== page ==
- A skull cap is approved if it meets one of the following standards:
- > PAS 015: 2011
- > SNELL E2001
- > VG1 01.040 2014-12
- > UTAC/CRITT 04/2015
- All safety vests must conform to: (BS) EN 13158:2009 (Level 2)
- The British Horseracing Authority regulates these conditions and can make random inspections at the racecourse.
All full Jockeys pay for and provide their own equipment. Conditional and Apprentice Jockeys will have all necessary equipment provided to them by their trainer to include: skullcap, breeches, googles, body protector and whip.
15. Is there a minimum and/or maximum age for licensing? Is schooling or training mandated?
To obtain a Jockey license the applicant must satisfy the BHA that he/she is a competent jockey and capable of riding within the set rules and regulations. All first-time applicants for a licence are required to satisfactorily complete an appropriate training course at one of the Racing schools.
To apply for an apprentice or conditional licence the Jockey must be aged over 16 years but under 26 years. There is no maximum age limit to hold a full licence.
16. Please explain with regards to the kitchens in the jockey quarter or food that is available to riders during the race day.
The PJA provides all UK racecourses with guidelines to suitable catering for Jockeys which is outlined in this document.
17. Please advise the minimum scale of weights for riders in your country. Additionally, please advise what equipment is included when a jockey weighs out before the race.
The minimum weight in a Flat race is 8 stone (51kg) before any allowance for Apprentice Jockeys. Apprentice only races hold a minimum weight of 8 stone 5lb (53kg) before additional claims.
National Hunt races have a minimum weight of 10 stone (63.5kg) before any allowance from Conditional Jockeys (maximum claim is 10lbs).
The only equipment that is included when a jockey’s weighs out before a race is the silks, back protector (where there is a 2lb allowance), boots, saddle and pad.
18. Please advise if your organization provides assistance and education pertaining health and well-being such nutrition, psychological, job retraining, etc.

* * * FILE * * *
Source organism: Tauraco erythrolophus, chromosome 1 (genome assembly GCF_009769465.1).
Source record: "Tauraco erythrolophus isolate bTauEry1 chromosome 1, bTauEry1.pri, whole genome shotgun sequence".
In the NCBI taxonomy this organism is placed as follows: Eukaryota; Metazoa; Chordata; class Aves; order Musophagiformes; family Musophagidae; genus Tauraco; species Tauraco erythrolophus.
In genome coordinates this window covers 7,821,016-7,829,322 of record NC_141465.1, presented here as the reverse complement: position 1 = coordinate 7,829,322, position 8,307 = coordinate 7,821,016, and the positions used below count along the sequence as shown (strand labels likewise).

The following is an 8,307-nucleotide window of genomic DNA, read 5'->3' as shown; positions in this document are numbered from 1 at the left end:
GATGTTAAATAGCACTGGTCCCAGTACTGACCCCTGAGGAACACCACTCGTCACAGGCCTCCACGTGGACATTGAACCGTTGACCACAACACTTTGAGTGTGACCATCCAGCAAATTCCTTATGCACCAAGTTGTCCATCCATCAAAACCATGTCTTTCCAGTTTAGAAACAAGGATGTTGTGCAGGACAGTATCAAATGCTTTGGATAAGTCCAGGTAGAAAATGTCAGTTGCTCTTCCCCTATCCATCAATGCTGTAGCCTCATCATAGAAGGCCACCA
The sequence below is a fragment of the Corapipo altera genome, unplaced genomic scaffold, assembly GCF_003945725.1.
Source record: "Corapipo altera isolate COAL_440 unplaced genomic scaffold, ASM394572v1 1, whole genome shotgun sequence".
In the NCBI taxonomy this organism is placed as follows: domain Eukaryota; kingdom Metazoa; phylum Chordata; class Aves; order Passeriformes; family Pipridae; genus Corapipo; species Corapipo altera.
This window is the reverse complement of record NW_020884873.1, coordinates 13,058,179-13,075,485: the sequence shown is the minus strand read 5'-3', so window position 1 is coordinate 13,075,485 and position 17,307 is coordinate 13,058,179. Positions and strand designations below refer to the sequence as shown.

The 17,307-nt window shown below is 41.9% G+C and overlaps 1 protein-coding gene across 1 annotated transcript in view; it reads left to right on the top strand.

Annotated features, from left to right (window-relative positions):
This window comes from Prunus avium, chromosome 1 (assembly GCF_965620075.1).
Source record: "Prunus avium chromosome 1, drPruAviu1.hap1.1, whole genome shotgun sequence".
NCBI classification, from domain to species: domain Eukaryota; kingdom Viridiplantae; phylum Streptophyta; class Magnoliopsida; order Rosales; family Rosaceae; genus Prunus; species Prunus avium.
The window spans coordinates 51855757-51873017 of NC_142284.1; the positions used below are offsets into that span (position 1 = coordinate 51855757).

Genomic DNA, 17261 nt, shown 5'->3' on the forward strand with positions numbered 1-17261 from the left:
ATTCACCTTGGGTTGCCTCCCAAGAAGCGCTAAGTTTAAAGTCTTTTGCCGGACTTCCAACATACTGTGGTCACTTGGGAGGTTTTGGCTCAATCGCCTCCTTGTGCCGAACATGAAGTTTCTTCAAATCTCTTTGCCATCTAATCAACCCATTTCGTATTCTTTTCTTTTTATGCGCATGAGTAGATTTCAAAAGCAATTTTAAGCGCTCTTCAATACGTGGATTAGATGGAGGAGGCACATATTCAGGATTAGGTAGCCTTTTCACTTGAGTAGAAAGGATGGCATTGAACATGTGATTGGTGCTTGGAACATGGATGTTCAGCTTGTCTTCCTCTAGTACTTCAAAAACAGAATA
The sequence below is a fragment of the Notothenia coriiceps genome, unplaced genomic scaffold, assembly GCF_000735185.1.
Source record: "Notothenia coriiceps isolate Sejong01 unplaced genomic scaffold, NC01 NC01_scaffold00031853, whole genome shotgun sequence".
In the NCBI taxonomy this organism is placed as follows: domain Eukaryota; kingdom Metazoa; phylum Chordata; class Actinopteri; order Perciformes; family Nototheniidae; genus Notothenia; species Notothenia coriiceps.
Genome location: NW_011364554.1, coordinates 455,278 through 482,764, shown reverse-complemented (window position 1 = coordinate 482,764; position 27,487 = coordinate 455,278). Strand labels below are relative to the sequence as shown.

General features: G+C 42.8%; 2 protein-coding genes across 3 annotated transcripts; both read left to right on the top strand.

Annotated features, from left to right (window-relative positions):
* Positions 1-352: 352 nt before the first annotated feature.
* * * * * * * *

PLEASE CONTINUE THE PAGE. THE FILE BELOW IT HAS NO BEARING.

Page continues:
The PJA provides a specialist nutrition team that offers advice, support and information on all dietary queries for Jockeys.
Our Medical advisor is there to assist members with any psychological issues and they also have access to Racing Welfare, a registered charity that offers help and support with any issues affecting the Jockeys.
Through the Jockeys Employment and Training Scheme we offer support and guidance to current and recently retired Jockeys in further education and retraining opportunities as well as finding future employment. JETS also offer education and training at subsidized rates for qualifying Jockeys.
19. Is jockey advertising allowed in your country? If so, what are the requirements to allow for jockeys to wear the advertising? Is it the individual riders who enter into the contracts with the sponsors or does your organization handle to negotiations? How are the proceeds of the contracts distributed or do all the funds go to the individual jockey?
Yes, jockey advertising is allowed in the UK and generally works in the form of company branding on Jockey’s clothing through sponsorship deals. All sponsorship deals are individually negotiated by the Jockeys and they retain 100% of the funds received.
The PJA also has a group sponsorship deal that is mandatory for members.
20. How are the jockey agents and valets paid? What is the usual percentage that the agents receive? What is the usual percentage for valets?
Jockey agents and valets are paid out of the individual jockeys riding fees at source on a percentage basis.
The agent’s fees are negotiated individually between the Jockey and the agent but as a general rule will be 10% of the riding fee.